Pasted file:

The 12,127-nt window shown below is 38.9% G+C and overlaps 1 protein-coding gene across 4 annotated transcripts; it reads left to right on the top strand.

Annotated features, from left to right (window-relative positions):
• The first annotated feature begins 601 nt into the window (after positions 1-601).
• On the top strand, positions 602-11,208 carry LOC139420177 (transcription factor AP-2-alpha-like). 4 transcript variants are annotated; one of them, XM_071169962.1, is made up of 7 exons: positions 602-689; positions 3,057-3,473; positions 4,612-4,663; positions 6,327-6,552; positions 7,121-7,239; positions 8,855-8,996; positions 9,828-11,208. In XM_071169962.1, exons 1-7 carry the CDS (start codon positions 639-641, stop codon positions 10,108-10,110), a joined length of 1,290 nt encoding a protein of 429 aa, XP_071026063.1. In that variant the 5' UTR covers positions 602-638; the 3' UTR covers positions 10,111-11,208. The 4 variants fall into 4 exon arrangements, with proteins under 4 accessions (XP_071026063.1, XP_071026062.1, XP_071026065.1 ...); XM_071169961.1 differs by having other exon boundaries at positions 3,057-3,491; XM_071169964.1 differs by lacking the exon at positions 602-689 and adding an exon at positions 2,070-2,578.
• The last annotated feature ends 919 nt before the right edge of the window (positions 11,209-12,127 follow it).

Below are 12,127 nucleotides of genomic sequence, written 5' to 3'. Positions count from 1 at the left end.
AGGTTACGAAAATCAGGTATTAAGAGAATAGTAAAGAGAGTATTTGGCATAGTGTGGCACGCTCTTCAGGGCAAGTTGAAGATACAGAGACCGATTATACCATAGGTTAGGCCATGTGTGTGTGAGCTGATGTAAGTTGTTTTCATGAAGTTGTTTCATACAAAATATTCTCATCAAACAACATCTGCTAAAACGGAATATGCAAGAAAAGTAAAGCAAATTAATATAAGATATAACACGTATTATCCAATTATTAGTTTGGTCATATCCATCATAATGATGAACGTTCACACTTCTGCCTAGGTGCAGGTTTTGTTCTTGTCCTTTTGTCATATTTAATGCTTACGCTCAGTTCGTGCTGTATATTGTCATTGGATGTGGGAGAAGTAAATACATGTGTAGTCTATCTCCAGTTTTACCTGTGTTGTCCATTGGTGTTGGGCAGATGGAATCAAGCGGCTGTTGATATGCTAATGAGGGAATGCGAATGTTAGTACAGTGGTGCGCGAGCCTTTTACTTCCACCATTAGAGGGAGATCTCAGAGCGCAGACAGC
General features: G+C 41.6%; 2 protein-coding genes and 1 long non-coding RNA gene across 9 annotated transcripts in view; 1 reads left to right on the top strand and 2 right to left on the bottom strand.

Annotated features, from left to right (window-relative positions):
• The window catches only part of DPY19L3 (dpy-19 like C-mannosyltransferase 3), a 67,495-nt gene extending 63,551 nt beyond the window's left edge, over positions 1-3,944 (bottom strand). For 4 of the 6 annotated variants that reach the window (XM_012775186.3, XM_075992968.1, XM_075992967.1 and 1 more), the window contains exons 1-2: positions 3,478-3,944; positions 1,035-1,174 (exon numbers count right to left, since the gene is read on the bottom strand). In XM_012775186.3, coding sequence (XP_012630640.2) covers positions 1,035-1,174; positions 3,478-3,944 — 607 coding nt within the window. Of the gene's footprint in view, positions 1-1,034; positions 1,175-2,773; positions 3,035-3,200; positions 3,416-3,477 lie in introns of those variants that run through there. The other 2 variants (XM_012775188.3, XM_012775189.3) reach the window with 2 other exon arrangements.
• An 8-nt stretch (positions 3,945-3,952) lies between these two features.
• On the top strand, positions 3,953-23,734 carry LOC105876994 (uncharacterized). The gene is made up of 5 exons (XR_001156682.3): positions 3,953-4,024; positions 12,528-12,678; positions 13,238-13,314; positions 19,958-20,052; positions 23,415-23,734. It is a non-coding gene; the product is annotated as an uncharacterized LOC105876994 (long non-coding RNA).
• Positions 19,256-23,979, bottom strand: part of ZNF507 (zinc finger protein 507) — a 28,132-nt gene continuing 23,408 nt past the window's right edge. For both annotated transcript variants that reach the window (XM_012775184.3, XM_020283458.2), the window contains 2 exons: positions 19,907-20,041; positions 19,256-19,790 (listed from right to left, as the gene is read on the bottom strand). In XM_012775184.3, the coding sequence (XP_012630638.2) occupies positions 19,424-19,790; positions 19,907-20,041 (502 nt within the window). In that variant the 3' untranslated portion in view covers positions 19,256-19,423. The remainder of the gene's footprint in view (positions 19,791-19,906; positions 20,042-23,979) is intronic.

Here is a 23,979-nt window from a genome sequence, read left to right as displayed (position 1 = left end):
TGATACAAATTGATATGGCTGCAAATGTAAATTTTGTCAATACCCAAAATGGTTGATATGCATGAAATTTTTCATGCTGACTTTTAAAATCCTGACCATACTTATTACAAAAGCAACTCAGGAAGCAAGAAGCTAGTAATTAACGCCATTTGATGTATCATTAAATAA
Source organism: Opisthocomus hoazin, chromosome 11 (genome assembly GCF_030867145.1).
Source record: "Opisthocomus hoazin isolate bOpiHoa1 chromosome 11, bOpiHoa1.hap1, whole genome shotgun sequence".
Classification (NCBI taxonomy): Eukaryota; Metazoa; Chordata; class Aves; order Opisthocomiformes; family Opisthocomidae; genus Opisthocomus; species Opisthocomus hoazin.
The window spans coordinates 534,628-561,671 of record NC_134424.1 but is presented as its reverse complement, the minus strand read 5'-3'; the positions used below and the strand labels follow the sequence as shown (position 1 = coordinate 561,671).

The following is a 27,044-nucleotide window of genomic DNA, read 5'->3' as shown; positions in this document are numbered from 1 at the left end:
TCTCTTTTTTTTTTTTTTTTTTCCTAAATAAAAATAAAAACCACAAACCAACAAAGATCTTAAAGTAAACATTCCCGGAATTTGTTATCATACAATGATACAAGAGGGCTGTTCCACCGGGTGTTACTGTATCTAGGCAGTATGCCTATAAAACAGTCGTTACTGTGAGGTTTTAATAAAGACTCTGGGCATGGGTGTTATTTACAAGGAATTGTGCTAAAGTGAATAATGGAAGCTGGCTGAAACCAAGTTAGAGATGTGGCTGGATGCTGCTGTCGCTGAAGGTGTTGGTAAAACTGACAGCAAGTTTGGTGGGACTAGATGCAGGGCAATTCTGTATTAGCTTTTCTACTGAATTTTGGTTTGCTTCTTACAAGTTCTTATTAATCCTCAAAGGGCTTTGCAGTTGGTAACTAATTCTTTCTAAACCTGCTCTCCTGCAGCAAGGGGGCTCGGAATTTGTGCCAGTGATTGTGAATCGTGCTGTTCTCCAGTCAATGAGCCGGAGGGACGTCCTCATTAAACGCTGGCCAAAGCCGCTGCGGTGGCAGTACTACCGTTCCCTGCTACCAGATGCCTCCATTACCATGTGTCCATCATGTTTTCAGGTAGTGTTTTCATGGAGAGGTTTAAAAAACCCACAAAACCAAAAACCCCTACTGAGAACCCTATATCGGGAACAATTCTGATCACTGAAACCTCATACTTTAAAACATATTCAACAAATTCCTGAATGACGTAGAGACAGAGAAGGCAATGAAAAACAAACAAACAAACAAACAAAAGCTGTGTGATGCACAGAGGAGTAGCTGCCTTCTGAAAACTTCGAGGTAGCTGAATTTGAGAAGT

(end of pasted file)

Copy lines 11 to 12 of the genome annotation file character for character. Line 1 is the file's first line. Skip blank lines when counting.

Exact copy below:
• An 8-nt stretch (positions 3,945-3,952) lies between these two features.
• On the top strand, positions 3,953-23,734 carry LOC105876994 (uncharacterized). The gene is made up of 5 exons (XR_001156682.3): positions 3,953-4,024; positions 12,528-12,678; positions 13,238-13,314; positions 19,958-20,052; positions 23,415-23,734. It is a non-coding gene; the product is annotated as an uncharacterized LOC105876994 (long non-coding RNA).